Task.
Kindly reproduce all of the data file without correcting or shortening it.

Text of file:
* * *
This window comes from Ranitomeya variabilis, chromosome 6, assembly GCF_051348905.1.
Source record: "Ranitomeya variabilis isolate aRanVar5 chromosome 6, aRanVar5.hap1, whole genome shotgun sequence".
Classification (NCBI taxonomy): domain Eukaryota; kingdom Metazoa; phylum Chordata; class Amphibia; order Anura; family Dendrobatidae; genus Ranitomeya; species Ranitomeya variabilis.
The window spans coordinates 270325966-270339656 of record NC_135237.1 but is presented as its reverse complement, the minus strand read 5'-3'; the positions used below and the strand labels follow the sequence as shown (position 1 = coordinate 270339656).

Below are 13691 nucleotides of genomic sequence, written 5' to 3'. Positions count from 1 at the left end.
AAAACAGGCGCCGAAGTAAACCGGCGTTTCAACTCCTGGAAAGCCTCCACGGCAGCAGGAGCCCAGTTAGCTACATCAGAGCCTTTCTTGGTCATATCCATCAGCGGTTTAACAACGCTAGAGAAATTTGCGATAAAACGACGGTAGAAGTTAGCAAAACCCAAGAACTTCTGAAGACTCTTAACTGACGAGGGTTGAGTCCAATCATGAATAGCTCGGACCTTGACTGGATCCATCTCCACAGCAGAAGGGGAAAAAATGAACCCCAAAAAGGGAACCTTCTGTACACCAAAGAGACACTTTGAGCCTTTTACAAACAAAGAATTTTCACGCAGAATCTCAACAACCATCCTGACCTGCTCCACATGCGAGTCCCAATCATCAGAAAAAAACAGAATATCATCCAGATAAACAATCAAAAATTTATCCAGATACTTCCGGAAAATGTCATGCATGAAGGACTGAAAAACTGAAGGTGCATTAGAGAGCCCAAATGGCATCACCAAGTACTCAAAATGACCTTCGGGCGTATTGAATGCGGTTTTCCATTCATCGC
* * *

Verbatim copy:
This window comes from Ranitomeya variabilis, chromosome 6, assembly GCF_051348905.1.
Source record: "Ranitomeya variabilis isolate aRanVar5 chromosome 6, aRanVar5.hap1, whole genome shotgun sequence".
Classification (NCBI taxonomy): domain Eukaryota; kingdom Metazoa; phylum Chordata; class Amphibia; order Anura; family Dendrobatidae; genus Ranitomeya; species Ranitomeya variabilis.
The window spans coordinates 270325966-270339656 of record NC_135237.1 but is presented as its reverse complement, the minus strand read 5'-3'; the positions used below and the strand labels follow the sequence as shown (position 1 = coordinate 270339656).

Below are 13691 nucleotides of genomic sequence, written 5' to 3'. Positions count from 1 at the left end.
AAAACAGGCGCCGAAGTAAACCGGCGTTTCAACTCCTGGAAAGCCTCCACGGCAGCAGGAGCCCAGTTAGCTACATCAGAGCCTTTCTTGGTCATATCCATCAGCGGTTTAACAACGCTAGAGAAATTTGCGATAAAACGACGGTAGAAGTTAGCAAAACCCAAGAACTTCTGAAGACTCTTAACTGACGAGGGTTGAGTCCAATCATGAATAGCTCGGACCTTGACTGGATCCATCTCCACAGCAGAAGGGGAAAAAATGAACCCCAAAAAGGGAACCTTCTGTACACCAAAGAGACACTTTGAGCCTTTTACAAACAAAGAATTTTCACGCAGAATCTCAACAACCATCCTGACCTGCTCCACATGCGAGTCCCAATCATCAGAAAAAAACAGAATATCATCCAGATAAACAATCAAAAATTTATCCAGATACTTCCGGAAAATGTCATGCATGAAGGACTGAAAAACTGAAGGTGCATTAGAGAGCCCAAATGGCATCACCAAGTACTCAAAATGACCTTCGGGCGTATTGAATGCGGTTTTCCATTCATCGC